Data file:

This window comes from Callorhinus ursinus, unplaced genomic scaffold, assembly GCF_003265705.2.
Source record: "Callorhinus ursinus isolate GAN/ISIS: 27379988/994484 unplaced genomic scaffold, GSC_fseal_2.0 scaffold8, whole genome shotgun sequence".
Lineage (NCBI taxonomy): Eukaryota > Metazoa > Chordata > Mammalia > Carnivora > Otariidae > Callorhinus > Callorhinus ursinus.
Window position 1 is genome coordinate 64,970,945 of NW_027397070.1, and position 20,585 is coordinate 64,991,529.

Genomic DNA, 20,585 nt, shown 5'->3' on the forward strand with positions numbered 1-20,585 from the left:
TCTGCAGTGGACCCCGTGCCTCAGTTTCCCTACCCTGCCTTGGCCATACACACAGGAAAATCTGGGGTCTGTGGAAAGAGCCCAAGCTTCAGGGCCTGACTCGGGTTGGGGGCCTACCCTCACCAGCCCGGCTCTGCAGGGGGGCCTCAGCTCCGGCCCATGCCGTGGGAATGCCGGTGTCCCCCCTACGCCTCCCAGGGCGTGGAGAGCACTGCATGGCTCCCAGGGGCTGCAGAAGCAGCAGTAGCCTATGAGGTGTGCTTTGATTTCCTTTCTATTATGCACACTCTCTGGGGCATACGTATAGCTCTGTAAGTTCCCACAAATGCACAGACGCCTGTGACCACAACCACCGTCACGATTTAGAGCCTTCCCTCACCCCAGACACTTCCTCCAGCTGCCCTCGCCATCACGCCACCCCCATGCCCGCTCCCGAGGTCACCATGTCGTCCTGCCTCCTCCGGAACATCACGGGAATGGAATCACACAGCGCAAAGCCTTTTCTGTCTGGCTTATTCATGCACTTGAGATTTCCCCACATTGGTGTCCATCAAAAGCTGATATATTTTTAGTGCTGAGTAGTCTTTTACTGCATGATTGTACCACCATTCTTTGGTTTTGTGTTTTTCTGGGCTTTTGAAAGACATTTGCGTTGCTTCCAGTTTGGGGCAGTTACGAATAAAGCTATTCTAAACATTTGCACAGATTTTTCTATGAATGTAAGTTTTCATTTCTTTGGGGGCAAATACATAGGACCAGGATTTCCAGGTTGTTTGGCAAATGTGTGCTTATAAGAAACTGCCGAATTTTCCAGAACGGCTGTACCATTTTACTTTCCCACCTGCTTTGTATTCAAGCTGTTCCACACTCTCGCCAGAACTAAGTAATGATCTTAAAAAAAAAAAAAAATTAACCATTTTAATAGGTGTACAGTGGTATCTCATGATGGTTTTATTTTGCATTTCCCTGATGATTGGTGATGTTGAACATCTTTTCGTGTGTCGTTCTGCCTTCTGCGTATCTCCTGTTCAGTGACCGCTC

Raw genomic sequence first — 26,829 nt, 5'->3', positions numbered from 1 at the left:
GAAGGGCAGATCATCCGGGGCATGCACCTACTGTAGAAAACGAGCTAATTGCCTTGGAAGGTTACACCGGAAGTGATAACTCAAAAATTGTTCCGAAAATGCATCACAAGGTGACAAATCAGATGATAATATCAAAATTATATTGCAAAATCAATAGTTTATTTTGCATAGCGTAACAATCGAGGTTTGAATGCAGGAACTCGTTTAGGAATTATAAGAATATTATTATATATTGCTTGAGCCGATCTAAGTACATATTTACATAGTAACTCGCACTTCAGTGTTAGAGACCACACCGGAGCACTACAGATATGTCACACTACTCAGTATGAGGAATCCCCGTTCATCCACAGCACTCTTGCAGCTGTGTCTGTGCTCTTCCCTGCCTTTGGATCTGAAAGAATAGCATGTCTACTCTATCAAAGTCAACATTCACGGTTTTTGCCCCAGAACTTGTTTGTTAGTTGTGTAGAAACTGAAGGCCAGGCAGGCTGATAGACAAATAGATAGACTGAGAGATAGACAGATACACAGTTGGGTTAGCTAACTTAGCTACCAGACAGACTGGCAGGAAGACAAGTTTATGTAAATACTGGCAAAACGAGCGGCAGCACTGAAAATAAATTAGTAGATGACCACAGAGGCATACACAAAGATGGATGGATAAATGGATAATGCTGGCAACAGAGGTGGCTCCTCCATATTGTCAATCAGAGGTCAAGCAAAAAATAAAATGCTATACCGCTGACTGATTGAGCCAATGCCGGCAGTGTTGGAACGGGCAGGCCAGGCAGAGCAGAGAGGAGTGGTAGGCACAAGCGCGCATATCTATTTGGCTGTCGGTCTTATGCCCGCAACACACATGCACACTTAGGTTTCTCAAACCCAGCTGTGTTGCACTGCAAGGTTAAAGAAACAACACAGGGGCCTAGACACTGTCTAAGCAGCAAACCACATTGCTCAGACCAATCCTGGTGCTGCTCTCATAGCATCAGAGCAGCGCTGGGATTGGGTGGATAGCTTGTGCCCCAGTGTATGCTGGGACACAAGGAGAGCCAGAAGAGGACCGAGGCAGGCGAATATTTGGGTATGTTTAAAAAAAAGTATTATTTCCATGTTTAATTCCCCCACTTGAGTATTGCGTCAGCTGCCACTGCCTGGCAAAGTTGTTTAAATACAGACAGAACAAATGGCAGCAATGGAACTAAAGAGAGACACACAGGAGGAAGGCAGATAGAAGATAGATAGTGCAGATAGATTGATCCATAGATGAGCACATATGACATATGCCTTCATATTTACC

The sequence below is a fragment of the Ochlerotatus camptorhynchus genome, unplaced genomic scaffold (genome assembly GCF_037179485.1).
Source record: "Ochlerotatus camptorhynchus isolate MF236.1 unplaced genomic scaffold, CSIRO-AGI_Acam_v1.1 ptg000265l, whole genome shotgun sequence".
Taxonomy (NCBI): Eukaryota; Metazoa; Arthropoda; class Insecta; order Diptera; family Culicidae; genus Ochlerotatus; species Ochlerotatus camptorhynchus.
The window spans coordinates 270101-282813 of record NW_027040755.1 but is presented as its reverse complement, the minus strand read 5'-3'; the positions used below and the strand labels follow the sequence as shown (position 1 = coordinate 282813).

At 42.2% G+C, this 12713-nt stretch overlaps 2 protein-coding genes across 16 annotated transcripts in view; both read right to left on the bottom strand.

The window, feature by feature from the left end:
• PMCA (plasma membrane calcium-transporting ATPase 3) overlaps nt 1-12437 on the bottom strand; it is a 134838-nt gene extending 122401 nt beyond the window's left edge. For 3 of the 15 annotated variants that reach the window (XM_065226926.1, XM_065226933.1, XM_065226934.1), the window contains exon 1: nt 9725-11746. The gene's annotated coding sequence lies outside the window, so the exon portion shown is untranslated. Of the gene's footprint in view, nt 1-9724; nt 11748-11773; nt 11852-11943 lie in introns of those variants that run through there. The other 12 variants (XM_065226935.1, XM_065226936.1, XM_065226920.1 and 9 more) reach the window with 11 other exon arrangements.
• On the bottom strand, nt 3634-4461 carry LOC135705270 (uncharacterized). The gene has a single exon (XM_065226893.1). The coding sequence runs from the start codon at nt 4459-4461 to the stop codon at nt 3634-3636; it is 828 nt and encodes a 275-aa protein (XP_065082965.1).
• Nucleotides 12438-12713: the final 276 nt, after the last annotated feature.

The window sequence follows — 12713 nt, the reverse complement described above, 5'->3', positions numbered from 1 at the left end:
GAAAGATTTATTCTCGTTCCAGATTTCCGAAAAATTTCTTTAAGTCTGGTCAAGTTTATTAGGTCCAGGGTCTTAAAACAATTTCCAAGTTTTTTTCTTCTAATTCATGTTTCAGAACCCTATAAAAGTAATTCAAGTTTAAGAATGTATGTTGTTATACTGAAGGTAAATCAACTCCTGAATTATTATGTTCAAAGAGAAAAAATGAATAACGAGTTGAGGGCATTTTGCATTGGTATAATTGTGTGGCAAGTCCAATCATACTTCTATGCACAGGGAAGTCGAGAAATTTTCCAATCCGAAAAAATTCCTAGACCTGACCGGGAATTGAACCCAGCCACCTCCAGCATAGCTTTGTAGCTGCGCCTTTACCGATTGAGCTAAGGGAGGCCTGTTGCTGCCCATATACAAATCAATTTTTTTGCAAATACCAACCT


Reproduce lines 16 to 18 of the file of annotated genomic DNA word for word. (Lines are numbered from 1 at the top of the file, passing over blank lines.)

• On the bottom strand, nt 3634-4461 carry LOC135705270 (uncharacterized). The gene has a single exon (XM_065226893.1). The coding sequence runs from the start codon at nt 4459-4461 to the stop codon at nt 3634-3636; it is 828 nt and encodes a 275-aa protein (XP_065082965.1).
• Nucleotides 12438-12713: the final 276 nt, after the last annotated feature.

The window sequence follows — 12713 nt, the reverse complement described above, 5'->3', positions numbered from 1 at the left end: